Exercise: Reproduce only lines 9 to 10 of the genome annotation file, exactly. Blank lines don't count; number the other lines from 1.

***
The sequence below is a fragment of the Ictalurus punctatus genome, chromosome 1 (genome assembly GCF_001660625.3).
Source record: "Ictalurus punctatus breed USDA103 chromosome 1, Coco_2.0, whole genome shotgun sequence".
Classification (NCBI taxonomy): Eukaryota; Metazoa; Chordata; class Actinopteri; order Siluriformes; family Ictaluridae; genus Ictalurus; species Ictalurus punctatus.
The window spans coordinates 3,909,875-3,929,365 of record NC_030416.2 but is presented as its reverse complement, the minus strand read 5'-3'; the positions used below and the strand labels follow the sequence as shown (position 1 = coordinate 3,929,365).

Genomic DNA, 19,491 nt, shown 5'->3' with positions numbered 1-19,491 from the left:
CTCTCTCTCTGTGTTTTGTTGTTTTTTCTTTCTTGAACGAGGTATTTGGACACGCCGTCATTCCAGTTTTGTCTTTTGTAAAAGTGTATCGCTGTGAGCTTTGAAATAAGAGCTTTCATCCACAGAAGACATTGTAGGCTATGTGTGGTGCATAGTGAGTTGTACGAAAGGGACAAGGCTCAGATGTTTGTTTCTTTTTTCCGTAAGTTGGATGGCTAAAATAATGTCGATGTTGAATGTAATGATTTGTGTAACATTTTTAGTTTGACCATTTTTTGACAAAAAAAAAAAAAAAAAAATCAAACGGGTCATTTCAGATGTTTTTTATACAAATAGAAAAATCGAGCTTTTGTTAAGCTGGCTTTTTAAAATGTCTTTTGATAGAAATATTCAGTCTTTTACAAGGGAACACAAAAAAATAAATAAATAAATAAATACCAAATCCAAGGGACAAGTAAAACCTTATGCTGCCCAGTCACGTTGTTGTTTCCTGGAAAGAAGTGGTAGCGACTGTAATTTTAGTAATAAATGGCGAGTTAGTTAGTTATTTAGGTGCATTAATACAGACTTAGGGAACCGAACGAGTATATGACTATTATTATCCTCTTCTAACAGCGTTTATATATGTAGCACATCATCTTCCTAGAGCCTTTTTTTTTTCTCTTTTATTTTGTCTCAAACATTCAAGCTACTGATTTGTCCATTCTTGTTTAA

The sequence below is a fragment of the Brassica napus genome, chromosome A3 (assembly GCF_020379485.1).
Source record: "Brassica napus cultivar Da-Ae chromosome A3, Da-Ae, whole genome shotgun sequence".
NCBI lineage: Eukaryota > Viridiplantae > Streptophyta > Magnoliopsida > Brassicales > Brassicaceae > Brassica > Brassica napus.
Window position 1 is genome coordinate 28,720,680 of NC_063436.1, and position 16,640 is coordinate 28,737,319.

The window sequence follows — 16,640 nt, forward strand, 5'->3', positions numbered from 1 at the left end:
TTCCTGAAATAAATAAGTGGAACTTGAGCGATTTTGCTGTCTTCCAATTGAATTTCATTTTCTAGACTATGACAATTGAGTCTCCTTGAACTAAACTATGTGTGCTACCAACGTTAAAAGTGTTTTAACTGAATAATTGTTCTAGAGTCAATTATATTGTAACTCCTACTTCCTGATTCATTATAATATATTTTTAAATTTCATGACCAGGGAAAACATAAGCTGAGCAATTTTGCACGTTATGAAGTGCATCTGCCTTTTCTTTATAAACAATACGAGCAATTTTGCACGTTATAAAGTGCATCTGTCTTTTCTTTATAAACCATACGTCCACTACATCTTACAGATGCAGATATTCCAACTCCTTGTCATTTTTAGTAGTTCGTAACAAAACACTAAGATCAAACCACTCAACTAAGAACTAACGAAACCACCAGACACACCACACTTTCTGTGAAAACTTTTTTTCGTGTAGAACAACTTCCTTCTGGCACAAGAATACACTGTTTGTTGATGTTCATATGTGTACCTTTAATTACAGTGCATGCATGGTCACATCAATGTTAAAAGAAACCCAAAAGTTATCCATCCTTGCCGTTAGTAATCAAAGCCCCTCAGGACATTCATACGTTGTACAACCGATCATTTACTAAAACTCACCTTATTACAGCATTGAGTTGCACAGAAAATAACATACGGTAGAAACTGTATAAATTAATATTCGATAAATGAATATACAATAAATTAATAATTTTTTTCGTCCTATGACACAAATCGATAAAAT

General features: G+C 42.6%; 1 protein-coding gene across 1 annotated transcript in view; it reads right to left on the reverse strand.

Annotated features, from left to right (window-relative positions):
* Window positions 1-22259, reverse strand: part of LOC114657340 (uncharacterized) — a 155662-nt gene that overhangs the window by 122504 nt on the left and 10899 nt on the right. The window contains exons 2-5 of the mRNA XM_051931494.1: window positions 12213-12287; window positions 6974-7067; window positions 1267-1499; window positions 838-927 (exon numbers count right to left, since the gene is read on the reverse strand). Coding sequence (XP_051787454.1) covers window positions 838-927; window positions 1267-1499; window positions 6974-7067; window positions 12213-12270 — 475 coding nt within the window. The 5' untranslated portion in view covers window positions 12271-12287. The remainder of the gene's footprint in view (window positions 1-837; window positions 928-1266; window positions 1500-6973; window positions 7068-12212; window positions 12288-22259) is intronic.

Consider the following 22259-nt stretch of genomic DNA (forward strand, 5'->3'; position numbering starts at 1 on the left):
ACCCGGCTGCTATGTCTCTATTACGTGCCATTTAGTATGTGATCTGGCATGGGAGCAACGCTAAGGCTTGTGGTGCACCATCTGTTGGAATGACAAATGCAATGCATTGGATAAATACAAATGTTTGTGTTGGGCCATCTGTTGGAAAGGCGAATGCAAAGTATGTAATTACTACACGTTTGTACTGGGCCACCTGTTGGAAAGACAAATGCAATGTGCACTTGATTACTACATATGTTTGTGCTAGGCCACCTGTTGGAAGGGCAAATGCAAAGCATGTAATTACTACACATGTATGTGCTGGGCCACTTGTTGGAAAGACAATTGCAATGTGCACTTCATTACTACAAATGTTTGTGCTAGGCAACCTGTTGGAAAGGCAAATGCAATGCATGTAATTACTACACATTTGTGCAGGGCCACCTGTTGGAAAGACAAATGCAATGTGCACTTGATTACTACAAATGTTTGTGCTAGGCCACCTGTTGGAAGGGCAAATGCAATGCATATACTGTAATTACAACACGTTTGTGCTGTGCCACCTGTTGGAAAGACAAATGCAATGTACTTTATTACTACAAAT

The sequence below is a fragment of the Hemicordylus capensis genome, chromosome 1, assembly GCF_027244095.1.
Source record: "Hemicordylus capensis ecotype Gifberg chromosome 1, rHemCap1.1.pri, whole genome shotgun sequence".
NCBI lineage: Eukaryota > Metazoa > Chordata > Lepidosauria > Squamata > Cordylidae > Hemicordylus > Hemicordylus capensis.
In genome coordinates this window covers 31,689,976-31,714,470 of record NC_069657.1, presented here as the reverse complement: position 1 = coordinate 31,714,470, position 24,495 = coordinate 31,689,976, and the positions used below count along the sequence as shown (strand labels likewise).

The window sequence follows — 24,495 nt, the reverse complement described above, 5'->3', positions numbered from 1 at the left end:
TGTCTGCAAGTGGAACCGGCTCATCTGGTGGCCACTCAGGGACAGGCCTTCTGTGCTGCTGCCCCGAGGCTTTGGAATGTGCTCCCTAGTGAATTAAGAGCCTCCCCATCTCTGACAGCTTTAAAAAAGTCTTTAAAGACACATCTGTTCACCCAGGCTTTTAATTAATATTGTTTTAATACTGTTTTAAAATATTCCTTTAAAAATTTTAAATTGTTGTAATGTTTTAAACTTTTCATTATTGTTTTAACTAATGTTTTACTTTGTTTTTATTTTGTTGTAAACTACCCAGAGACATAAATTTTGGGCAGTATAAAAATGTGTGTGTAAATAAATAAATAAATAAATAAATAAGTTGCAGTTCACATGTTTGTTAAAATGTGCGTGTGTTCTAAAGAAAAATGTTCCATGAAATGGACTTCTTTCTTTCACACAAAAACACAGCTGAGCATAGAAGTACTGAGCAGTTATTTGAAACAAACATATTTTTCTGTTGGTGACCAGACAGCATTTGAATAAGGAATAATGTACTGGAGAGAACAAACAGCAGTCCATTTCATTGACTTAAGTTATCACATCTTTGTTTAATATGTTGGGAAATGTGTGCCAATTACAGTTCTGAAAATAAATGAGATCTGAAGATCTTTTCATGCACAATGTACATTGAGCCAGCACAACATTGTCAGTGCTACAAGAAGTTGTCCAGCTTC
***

NCBI lineage: Eukaryota > Viridiplantae > Streptophyta > Magnoliopsida > Brassicales > Brassicaceae > Brassica > Brassica napus.
Window position 1 is genome coordinate 28,720,680 of NC_063436.1, and position 16,640 is coordinate 28,737,319.